Type 2 Diabetes is a result of severe insulin resistance (where muscles and liver not able to use insulin very well) or there is limited insulin secretion (where the pancreases cannot make enough insulin) or a combination of both. Insulin is a hormone produced in the pancreases, and we need it to maintain glucose homeostasis (the correct balance of glucose in the blood). The normal range of glucose in the blood is between 3.5 – 6mmol/L. Impaired glucose tolerance is when fasting glucose is between 6-7mmol/L, and diabetes is when fasting glucose is > 7mmol/L   There is no single cause for Type 2 Diabetes, though genetics and environmental factors appear to be involved.

How does type 2 diabetes develop

The main environmental factors that are linked to Type 2 diabetes are excess abdominal weight, not enough physical activity, and an unbalanced diet – simply put, your Lifestyle

Type 2 diabetes is more often linked to excess body weight, particularly abdominal weight.  Approximately 75-80% of people with type 2 diabetes are obese. Central abdominal visceral (internal) fat is highly metabolically active and releases free fatty acids and inflammatory molecules. These fatty acids prevent insulin from working properly (insulin resistant) which causes a rise in blood glucose levels. The beta cells (in pancreases) respond by producing more insulin in response to the rising blood glucose levels in an attempt to maintain glucose homeostasis, but they become exhausted over time and die. Insulin production diminishes to the extent that plasma glucose concentrations can no longer be maintained at 3.5-6mmol/L. The excess fatty acids also build up in the pancreases and the liver to cause a further decline in the beta cells’ ability to increase the production and release of insulin.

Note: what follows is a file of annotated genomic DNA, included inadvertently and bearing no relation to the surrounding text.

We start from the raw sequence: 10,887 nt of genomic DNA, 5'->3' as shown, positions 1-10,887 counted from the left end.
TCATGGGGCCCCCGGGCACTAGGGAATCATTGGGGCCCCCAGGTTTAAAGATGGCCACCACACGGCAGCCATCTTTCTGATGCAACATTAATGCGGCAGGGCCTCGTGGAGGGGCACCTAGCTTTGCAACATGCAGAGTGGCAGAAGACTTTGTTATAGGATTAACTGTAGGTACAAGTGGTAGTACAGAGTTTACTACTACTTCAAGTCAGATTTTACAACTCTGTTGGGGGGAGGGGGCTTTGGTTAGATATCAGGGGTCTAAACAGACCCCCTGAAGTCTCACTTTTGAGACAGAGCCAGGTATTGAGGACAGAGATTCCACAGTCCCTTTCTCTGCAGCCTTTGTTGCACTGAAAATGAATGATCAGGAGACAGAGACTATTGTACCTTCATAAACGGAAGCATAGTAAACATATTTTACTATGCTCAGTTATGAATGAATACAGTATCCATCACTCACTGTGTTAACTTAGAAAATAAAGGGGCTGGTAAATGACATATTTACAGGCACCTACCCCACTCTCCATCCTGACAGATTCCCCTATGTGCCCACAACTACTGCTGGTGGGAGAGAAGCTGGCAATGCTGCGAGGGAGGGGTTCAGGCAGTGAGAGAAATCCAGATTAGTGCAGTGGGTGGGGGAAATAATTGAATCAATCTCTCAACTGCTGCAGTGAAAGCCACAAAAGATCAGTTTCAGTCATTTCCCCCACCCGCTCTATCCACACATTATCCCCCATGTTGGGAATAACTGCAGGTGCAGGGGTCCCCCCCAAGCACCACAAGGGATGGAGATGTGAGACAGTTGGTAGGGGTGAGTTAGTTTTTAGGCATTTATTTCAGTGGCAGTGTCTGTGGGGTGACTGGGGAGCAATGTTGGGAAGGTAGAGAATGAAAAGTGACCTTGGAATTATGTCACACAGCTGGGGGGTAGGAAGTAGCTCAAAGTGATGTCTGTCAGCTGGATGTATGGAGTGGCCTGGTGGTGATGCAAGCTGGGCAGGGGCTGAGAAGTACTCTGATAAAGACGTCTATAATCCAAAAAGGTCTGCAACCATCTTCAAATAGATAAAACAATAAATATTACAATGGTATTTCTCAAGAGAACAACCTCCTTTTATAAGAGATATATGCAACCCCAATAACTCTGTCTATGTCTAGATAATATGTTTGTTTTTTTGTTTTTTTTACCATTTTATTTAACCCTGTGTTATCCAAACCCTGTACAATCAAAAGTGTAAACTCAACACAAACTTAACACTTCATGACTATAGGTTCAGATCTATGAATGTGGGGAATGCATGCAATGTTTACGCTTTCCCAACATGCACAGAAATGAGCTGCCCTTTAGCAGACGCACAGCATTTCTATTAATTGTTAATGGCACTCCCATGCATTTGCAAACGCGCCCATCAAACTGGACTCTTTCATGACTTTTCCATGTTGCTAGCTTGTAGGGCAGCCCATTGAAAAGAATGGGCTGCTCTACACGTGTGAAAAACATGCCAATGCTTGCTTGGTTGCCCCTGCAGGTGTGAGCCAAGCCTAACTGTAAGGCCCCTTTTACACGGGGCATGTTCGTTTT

Physical activity helps to control blood glucose levels by reducing insulin resistance in muscle tissues and by using glucose from the blood. Therefore, cells are able to use glucose better and less glucose is available to be turned into fats deposits.

A balanced diet is vital for preventing and controlling Type 2 Diabetes. Eating foods that provide the right balance of macronutrients (fats, proteins and carbohydrates) and micronutrients (vitamins minerals, antioxidants, and fibres) without excess calories is the key to controlling blood sugar levels.

How you can control diabetes with diet

Increasing your knowledge of where your energy (calories) is coming from will help you to make better choices about which foods to eat. Energy or calories come for fats, proteins, carbohydrates and alcohol. The ratio of these macronutrients will determine how much and how quickly your blood sugars rise after a meal and over your day. It is important to understand which foods contain carbohydrates, as they have the greatest affect on your blood sugars. Eating moderate amounts of carbohydrates that are high in nutrients, and with a low glycaemic index will improve blood sugar control.

7 steps to control Diabetes

1. Choose a low to moderate carbohydrate intake. The amount of carbohydrates will depend on your current weight and current levels of physical activity.

2. Include low glycaemic foods at each meal.

3. Include a moderate to high fibre intake, with 10 to 15grams of soluble fibre per day

4. Reduce sugar and fructose intakes. Excess calories from sugars particularly from soft drink, cordial, and fruit juices contribute to excess calories and fatty liver and pancreas.

5. Ensure adequate nutrition from a balanced diet by including foods from the 5 food groups to increase your nutrient intakes. Limiting your intakes to a few food groups can reduce your intakes of vitamins and minerals and antioxidants. Low intakes of biotin, chromium, calcium, and vanadium may increase insulin resistance.

6. Balance and control your intakes of fats. Ensure adequate intakes of foods with monosaturated fats from olive oil, nuts, and avocado. Improve the ratio of n6 to n3 fatty acids by increasing omega 3 fats from oily fish or fish oil supplements to reduce inflammation.

7. Reduce weight, especially if you have excess abdominal fat.